3 000-year-old fingerprint found on Egyptian casket

Written by Felgr Pavel on .

The Cambridge’s Fitzwiliam Museum let examine a 3,000-year-old fingerprint. The fingerprint was discovered in 2005, but it hasn’t been publicised yet. It was confirmed by Julie Dawson, head of conservation at the Fitzwiliam Museum that exhibits the coffin.

Horemheb's tomb KV 57 was renovated

Written by Felgr Pavel on .

Horemheb was the last pharaoh of the 18th dynasty and his reign lasted for 30 years. Horemheb was buried in the Valley of the Kings, where he let built a tomb presently known as KV 57. The tomb of the Pharaoh Horemheb was not accessible for the public, but it will be reopened on 4th November 2015, said Mamdouh al-Damaty, the Antiquities Minister.

The Sun Cult complex composition in the Hatshepsut’s temple

Written by Felgr Pavel on .

The Sun Cult complex of Queen Hatshepsut’s temple at Deir el-Bahari consists of two main rooms: the Night Sun chapel (Vestibule) and the Altar courtyard with two small transitory rooms. The first room separates the Night Sun chapel from the Altar courtyard and the other separates the Night Sun chapel from the rest of the upper courtyard.

Message from the Nile

  • History of Czech institution of egyptology

    The Czech egyptology founder is Frantisek Lexa, the author of up to now evaluated work about ancient Egypt magic and Demotic grammar. Seminar for egyptology started thanks to him in Faculty of Philosophy and Arts of Charles University in Prague in 1925. Two years later Lexa became the first regular professor of egyptology in then Czechoslovakia.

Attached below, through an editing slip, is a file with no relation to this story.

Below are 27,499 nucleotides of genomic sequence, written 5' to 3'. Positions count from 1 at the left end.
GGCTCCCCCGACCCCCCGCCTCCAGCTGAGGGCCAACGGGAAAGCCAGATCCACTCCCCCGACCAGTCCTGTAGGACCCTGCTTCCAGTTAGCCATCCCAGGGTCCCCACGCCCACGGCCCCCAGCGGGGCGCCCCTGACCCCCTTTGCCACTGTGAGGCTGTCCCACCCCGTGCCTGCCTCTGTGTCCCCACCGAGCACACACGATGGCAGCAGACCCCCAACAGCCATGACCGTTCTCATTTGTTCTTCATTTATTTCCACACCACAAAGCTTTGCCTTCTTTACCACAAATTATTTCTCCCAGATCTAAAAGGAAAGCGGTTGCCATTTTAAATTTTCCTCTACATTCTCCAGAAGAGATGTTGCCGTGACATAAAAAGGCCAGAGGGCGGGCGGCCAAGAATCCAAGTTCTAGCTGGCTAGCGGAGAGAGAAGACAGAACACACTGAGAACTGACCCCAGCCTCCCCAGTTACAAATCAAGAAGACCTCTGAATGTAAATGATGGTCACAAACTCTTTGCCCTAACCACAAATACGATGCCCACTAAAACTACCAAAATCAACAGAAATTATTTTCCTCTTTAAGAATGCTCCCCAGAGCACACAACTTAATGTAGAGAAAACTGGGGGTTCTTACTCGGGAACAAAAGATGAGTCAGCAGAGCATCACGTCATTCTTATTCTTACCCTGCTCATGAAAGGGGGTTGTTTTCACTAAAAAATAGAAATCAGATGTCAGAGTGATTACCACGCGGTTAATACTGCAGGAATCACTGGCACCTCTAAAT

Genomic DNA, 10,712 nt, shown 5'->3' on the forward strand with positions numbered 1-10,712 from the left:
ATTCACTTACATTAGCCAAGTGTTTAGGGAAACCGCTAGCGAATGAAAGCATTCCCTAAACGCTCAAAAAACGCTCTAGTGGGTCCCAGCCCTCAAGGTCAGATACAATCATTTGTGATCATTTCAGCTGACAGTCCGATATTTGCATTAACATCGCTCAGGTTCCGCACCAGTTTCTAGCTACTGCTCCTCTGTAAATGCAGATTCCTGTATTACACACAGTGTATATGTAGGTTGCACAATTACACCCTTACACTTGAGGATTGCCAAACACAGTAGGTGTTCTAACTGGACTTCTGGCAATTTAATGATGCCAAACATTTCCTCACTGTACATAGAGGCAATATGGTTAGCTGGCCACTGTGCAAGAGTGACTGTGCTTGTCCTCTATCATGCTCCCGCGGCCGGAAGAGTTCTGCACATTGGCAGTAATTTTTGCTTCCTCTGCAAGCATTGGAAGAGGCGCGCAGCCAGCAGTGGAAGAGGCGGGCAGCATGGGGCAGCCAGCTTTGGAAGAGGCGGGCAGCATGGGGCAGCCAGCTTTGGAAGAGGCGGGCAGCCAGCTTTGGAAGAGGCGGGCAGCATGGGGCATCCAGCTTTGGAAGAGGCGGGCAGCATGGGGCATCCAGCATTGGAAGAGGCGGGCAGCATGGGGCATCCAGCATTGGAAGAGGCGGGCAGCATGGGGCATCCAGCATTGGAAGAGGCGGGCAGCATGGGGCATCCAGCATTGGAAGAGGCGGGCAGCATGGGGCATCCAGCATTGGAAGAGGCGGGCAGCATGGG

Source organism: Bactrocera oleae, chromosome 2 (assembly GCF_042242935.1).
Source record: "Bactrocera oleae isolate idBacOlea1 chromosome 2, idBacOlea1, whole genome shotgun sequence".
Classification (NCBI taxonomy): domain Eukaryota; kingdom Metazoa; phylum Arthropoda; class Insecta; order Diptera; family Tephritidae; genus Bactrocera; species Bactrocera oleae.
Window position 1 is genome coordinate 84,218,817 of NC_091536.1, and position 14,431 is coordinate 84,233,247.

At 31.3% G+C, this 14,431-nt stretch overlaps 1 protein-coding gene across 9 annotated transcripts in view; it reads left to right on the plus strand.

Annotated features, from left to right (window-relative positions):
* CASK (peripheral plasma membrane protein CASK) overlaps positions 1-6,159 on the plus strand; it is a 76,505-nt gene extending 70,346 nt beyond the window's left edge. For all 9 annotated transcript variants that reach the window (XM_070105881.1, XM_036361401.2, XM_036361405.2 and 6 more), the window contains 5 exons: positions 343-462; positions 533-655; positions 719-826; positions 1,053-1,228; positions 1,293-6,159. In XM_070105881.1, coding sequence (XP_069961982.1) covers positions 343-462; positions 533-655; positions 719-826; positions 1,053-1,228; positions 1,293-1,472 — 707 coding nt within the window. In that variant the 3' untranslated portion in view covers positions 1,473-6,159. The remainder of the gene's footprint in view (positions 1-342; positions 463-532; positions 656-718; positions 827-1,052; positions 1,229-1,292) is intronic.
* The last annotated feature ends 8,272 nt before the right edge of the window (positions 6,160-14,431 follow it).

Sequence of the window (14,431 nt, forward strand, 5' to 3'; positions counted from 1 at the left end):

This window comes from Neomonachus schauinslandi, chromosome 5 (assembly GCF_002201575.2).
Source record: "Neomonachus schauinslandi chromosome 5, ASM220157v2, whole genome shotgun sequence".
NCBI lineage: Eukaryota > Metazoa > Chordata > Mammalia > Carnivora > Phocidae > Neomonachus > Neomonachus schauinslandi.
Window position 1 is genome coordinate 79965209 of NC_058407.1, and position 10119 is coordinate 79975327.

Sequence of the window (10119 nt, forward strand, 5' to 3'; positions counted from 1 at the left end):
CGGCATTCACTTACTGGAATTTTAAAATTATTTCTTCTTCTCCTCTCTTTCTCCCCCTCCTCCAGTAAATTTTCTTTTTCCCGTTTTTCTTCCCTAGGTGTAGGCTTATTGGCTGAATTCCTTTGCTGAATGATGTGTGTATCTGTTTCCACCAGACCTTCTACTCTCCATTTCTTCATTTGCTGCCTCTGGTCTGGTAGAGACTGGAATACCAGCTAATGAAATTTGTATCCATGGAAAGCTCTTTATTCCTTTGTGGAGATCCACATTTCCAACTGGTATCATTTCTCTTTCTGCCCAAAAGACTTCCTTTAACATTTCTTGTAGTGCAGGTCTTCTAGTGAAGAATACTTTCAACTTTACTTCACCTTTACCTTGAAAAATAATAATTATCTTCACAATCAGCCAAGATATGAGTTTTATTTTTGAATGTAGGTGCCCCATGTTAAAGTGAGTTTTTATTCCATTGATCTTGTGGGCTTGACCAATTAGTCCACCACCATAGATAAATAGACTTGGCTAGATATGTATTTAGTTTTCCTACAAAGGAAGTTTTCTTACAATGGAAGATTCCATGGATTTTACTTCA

• Abusir - outstation of Czech egyptology expedition

    Abusir is an archaeological locality in Egypt named after nearby recent village Abusir. It is situated on western Nile bank on the edge of Libyan tableland approximately 20 kilometers to the south-west of Cairo. The name of this locality is derived from ancient Egypt god Osiris, from Per Usir (Busiris), "(cult) place of Osiris" (Busiris in Greek).

  • Researches in Western desert

    Czech egyptology is successful in researching not only on pyramidal fields in Abusir recently, but also in supporting and organizing smaller expeditions into egyptian Western desert. Czech expedition has been working even in slowly evanescent oasis El-Hajez since 2003, which is situated about 400 km to the south-west from Cairo.

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